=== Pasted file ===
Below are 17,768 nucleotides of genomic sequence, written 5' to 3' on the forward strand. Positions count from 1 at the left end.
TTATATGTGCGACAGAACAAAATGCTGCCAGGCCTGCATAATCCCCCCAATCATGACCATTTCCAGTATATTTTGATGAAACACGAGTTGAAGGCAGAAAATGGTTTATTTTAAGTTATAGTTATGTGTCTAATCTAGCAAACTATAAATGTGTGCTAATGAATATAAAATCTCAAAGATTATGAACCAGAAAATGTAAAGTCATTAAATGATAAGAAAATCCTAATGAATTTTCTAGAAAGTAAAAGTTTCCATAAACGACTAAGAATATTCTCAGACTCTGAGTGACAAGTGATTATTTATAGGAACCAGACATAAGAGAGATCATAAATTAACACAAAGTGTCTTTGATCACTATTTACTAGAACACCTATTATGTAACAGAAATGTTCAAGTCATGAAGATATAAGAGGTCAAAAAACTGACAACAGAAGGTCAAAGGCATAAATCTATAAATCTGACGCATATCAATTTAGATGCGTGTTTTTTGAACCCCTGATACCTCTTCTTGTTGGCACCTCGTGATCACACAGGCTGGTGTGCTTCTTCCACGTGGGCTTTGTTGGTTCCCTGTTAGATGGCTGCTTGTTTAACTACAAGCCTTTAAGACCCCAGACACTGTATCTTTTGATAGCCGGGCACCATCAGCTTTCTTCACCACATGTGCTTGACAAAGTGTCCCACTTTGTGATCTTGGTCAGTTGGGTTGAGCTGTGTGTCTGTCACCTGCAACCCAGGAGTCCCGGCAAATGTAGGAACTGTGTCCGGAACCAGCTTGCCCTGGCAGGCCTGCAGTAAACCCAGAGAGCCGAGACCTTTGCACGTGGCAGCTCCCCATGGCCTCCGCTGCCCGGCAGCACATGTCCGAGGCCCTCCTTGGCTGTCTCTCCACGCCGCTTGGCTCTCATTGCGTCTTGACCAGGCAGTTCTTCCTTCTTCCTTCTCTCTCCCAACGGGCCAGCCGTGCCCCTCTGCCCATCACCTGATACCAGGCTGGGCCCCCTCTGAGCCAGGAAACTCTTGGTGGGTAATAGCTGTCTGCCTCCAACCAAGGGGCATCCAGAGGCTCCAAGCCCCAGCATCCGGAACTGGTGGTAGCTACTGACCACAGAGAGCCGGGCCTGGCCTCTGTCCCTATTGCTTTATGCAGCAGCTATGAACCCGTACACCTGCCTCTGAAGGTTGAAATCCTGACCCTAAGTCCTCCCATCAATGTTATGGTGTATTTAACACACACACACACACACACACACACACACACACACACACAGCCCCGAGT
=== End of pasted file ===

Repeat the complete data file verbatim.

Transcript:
Below are 17,768 nucleotides of genomic sequence, written 5' to 3' on the forward strand. Positions count from 1 at the left end.
TTATATGTGCGACAGAACAAAATGCTGCCAGGCCTGCATAATCCCCCCAATCATGACCATTTCCAGTATATTTTGATGAAACACGAGTTGAAGGCAGAAAATGGTTTATTTTAAGTTATAGTTATGTGTCTAATCTAGCAAACTATAAATGTGTGCTAATGAATATAAAATCTCAAAGATTATGAACCAGAAAATGTAAAGTCATTAAATGATAAGAAAATCCTAATGAATTTTCTAGAAAGTAAAAGTTTCCATAAACGACTAAGAATATTCTCAGACTCTGAGTGACAAGTGATTATTTATAGGAACCAGACATAAGAGAGATCATAAATTAACACAAAGTGTCTTTGATCACTATTTACTAGAACACCTATTATGTAACAGAAATGTTCAAGTCATGAAGATATAAGAGGTCAAAAAACTGACAACAGAAGGTCAAAGGCATAAATCTATAAATCTGACGCATATCAATTTAGATGCGTGTTTTTTGAACCCCTGATACCTCTTCTTGTTGGCACCTCGTGATCACACAGGCTGGTGTGCTTCTTCCACGTGGGCTTTGTTGGTTCCCTGTTAGATGGCTGCTTGTTTAACTACAAGCCTTTAAGACCCCAGACACTGTATCTTTTGATAGCCGGGCACCATCAGCTTTCTTCACCACATGTGCTTGACAAAGTGTCCCACTTTGTGATCTTGGTCAGTTGGGTTGAGCTGTGTGTCTGTCACCTGCAACCCAGGAGTCCCGGCAAATGTAGGAACTGTGTCCGGAACCAGCTTGCCCTGGCAGGCCTGCAGTAAACCCAGAGAGCCGAGACCTTTGCACGTGGCAGCTCCCCATGGCCTCCGCTGCCCGGCAGCACATGTCCGAGGCCCTCCTTGGCTGTCTCTCCACGCCGCTTGGCTCTCATTGCGTCTTGACCAGGCAGTTCTTCCTTCTTCCTTCTCTCTCCCAACGGGCCAGCCGTGCCCCTCTGCCCATCACCTGATACCAGGCTGGGCCCCCTCTGAGCCAGGAAACTCTTGGTGGGTAATAGCTGTCTGCCTCCAACCAAGGGGCATCCAGAGGCTCCAAGCCCCAGCATCCGGAACTGGTGGTAGCTACTGACCACAGAGAGCCGGGCCTGGCCTCTGTCCCTATTGCTTTATGCAGCAGCTATGAACCCGTACACCTGCCTCTGAAGGTTGAAATCCTGACCCTAAGTCCTCCCATCAATGTTATGGTGTATTTAACACACACACACACACACACACACACACACACACACACACAGCCCCGAGT